Ex-NFL Star Willis McGahee Says He Had Suicidal Thoughts After Retirement


Former NFL running back Willis McGahee recently opened up about his struggles with mental health and finding purpose after his football career came to an end. In an interview with The Athletic, McGahee revealed that he had contemplated suicide “a couple times” as he grappled with life off the gridiron.

McGahee, who played in the NFL from 2003-2013, spoke candidly about the difficulties he faced after retiring from the sport. “When it’s gone, you really have nothing to fall back on,” he said. The transition from being a professional athlete to finding a new identity and purpose can be challenging for many players.

Despite a successful career as a running back, McGahee’s time in the NFL was plagued by numerous injuries. However, he still managed to amass over 8,400 rushing yards and 65 touchdowns, along with 1,300 receiving yards and five touchdowns. Even though he believed he could still play after the 2013 season, the league didn’t share the same sentiment, and he was forced to move on.

McGahee admitted that adjusting to life after football was mentally tough. He sought help through therapy and focused on his 10 children to improve his mental health. However, he continues to deal with physical pain, and he feels that the NFL has abandoned players like him who need assistance through its disability benefits.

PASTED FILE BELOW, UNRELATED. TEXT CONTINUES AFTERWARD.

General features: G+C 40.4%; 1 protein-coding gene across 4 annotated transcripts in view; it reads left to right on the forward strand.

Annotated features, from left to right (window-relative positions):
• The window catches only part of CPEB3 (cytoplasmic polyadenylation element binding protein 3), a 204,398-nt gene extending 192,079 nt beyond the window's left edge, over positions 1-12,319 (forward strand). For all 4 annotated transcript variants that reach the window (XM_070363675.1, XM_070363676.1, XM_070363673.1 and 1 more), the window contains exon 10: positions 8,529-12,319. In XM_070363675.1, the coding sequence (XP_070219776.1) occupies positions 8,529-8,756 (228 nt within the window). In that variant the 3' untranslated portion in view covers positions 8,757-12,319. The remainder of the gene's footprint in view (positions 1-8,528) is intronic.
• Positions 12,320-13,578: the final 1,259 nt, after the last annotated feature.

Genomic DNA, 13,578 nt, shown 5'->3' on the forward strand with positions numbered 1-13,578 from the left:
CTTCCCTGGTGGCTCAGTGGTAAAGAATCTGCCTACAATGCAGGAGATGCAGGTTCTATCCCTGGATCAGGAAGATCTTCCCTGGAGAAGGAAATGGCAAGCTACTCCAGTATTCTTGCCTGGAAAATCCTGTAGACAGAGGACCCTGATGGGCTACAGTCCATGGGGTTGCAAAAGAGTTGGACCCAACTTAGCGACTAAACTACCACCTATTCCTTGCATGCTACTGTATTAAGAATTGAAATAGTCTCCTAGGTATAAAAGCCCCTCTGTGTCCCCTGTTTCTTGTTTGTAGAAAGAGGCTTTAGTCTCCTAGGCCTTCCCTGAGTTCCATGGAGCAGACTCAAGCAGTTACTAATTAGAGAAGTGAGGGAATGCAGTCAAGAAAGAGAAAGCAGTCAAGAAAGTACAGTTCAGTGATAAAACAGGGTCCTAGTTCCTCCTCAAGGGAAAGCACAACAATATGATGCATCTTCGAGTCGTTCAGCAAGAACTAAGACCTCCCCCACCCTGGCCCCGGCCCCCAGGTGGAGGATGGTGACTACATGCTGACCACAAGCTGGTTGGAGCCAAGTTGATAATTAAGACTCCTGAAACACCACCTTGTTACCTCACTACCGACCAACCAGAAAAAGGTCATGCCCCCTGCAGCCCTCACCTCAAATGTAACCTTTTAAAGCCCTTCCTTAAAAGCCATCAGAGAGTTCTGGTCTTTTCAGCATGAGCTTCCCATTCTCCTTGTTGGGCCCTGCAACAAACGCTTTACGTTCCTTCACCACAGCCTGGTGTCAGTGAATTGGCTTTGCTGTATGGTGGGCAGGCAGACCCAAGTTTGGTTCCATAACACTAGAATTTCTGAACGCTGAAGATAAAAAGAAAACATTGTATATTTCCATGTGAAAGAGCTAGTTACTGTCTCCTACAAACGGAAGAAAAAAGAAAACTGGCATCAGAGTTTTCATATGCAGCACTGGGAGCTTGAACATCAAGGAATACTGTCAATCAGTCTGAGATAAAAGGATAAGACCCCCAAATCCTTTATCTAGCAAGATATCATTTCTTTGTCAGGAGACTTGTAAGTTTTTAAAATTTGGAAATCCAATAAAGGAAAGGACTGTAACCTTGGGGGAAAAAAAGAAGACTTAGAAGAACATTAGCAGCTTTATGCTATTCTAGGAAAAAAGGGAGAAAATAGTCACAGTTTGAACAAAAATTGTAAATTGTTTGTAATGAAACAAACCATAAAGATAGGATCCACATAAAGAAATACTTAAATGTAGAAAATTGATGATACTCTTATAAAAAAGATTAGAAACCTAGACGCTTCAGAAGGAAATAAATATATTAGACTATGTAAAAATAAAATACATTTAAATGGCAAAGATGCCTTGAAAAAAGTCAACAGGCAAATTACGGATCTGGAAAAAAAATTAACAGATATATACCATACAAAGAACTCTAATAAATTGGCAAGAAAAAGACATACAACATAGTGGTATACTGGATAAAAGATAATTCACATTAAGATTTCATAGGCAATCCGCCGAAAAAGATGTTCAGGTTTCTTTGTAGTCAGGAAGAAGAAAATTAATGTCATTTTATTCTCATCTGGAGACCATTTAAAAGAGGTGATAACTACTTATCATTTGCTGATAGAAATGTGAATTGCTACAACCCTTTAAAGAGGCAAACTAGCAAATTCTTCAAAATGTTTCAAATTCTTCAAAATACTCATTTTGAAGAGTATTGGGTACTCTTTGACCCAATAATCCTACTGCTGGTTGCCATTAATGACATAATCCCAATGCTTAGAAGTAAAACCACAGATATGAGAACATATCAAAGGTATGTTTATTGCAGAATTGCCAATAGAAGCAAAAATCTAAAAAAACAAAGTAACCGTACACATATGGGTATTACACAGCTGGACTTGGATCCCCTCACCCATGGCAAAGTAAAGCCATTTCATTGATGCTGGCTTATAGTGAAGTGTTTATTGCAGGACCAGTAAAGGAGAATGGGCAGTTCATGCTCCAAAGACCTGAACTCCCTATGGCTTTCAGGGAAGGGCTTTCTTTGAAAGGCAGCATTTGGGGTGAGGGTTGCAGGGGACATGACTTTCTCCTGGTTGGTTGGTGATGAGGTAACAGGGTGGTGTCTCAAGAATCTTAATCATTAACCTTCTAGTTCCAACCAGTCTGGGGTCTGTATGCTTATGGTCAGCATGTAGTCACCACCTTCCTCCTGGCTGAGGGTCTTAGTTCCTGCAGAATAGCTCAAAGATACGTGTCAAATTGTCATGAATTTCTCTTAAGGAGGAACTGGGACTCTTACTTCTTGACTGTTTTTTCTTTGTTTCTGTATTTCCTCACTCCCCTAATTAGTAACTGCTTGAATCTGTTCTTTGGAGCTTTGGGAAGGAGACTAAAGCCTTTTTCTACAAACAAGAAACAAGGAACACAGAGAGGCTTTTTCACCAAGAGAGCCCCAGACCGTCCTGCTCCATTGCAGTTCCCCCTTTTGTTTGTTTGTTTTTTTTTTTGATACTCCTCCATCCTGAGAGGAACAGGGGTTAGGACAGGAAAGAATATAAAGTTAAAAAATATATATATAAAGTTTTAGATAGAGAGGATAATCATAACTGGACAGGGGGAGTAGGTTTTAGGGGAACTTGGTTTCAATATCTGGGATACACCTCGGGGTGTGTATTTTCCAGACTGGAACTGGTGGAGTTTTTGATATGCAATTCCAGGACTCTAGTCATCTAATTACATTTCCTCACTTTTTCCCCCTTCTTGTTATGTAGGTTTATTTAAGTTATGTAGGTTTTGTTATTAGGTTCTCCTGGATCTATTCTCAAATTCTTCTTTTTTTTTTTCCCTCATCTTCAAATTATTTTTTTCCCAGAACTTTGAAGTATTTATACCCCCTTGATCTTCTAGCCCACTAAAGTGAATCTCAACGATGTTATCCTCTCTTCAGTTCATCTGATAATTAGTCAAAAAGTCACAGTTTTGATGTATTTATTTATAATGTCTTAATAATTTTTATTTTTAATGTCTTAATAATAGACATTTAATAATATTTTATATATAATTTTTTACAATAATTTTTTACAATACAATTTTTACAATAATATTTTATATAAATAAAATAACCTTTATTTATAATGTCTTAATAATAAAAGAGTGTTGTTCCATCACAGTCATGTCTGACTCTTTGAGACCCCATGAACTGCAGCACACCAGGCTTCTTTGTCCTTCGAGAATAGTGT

While McGahee receives line-of-duty benefits for substantial disability due to NFL activities, he claims that he is continuously denied assistance for neurocognitive impairment. This has led him to file a lawsuit against the league. He expressed frustration, stating, “They’re not taking care of us. It’s a sham. I’m tired of it. Somebody has to step up and do something about it.”

Despite the challenges he faced, McGahee doesn’t regret his football career. He acknowledged that he would do it all again but acknowledged that dealing with the consequences is something he must face moving forward.

It’s important to recognize that athletes, like anyone else, can struggle with mental health issues and the transition to life after their careers end. The story of Willis McGahee serves as a reminder that support and resources should be available to help athletes navigate these challenges and find purpose beyond the sport.

If you or someone you know is struggling or in crisis, help is available. Call or text 988 or visit 988lifeline.org for support.

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